There once was a time when we parents had rules about our children’s screen time. We consulted guidelines from pediatricians and absorbed the examples of tech moguls who seemed suspiciously wary of their own children’s access to the products they created. Rules varied between households and among children of different ages, but generally we treated technology as a syrupy treat to be enjoyed in moderation.
Then the coronavirus pandemic struck. Our houses crowded with confused family members displaced from their schools, workplaces, daycares and routines. Screen time rules scattered to the winds like so many viral particles, and everywhere children feasted upon YouTube and Netflix, Minecraft and Messenger Kids.
None of the experts are upset that your children are spending far more time on screens these days, because their children are all using screens more too
To better understand how the pandemic-induced explosion in screen time is affecting children, BBC Worklife interviewed pediatricians, child development experts and children’s media analysts. And none of them are upset that your children are spending far more time on screens these days, because their children are all using screens more too.
“Families have enough stress to deal with. Counting screen minutes should be very low on the list of priorities for any of us,” says Michael Robb of Common Sense Media, a San Francisco-based advocacy group that educates families on safe and age-appropriate technology use.
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The wellbeing debate
The debate over children’s tech and media consumption – how much, what kind and in what context – precedes the coronavirus outbreak. The American Academy of Pediatrics has long asserted that parents should withhold screens (save for video chatting) from infants before the age of 18 months, allow children until the age of five no more than one hour a day of quality programming watched alongside a parent, and give children aged six and older firm limits on the amount and kind of media they consume. The World Health Organization issued similar guidance last year.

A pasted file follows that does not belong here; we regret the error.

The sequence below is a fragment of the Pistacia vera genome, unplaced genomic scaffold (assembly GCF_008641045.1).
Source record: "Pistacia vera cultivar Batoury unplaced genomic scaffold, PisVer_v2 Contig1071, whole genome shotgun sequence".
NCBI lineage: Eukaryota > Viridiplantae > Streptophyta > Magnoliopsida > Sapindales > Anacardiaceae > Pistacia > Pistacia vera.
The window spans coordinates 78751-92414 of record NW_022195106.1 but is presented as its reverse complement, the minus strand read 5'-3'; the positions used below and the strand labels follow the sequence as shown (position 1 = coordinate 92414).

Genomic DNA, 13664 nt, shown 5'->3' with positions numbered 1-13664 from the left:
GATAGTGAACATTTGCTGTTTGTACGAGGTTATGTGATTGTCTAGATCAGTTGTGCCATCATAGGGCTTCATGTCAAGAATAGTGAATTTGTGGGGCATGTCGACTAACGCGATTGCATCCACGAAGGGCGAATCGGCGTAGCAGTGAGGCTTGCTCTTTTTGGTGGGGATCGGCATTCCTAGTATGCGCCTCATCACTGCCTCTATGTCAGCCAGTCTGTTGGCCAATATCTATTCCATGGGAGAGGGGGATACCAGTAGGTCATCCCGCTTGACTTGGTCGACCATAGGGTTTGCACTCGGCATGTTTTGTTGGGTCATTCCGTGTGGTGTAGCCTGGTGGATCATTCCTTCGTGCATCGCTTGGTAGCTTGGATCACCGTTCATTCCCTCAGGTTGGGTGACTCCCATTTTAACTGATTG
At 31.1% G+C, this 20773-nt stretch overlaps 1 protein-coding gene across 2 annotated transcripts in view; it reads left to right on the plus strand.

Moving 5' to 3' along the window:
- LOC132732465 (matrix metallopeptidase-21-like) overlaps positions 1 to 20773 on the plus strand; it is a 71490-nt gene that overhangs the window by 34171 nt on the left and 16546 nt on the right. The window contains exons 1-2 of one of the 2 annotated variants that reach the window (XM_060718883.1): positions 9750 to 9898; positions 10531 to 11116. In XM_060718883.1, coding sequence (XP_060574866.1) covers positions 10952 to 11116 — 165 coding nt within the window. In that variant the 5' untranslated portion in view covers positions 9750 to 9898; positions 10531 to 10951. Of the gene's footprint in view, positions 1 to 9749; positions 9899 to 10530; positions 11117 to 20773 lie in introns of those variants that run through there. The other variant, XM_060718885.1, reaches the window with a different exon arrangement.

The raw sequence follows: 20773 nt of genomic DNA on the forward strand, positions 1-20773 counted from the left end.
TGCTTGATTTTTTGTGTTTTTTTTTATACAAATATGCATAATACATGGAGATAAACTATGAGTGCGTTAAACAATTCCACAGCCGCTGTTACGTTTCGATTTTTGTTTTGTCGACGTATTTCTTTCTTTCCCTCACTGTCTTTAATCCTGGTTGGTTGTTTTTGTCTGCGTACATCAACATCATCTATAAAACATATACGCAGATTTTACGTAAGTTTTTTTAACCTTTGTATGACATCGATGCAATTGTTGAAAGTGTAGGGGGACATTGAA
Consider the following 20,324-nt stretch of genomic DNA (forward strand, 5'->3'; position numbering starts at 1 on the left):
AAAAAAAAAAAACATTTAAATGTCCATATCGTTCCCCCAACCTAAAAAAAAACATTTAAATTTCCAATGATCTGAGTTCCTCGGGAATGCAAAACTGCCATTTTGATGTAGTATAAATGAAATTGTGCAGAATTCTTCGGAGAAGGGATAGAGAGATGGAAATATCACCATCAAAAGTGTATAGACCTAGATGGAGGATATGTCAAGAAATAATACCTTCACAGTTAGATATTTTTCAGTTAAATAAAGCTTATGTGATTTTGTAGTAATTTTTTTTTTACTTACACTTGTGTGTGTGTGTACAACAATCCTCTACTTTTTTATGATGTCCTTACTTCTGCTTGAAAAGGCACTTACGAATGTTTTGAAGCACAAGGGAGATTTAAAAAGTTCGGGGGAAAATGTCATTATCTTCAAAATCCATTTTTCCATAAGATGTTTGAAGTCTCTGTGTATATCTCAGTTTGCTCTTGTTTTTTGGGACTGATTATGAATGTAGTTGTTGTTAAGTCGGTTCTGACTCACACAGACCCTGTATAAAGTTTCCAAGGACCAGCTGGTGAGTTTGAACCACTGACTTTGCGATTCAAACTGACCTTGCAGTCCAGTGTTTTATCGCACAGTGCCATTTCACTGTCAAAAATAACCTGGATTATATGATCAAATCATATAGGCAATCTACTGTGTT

Yet even before the pandemic, a contingent of media researchers was challenging the idea that screen-based technology was inherently harmful to children, arguing that content and safety have far more impact on children’s wellbeing than minutes alone.
Even before the pandemic, a contingent of media researchers was challenging the idea that screen-based technology was inherently harmful to children
Even the phrase “screen time” glosses over important distinctions, says Andrew Przybylski, an associate professor at the University of Oxford and director of research at the Oxford Internet Institute. FaceTiming with a grandparent, playing online chess and bingeing on junky YouTube videos serve different needs and have different consequences, and shouldn’t be lumped together.
Research that Przybylski co-authored last year looked at tech use data from more than 17,000 teens in the US, UK and Ireland. It found that total daily screen time had little measurable effect on teens’ mental health. A second study Przybylski co-authored last year examined data from more than 35,000 US children and their caregivers. They found that children who spent one to two hours a day with technology showed higher levels of wellbeing that those who had no access at all. Hardly any of their subjects spent enough time with technology to show measurable psychological harm as a result.
“We have [always] been concerned about new tech turning kids into zombies. This goes back thousands of years, literally going back to Plato,” Przybylski says. (The Greek philosopher worried about the potential of drama and poetry to warp impressionable minds.) In the current circumstances, he says, “my genuine hope is that parents are going to cut themselves some slack”.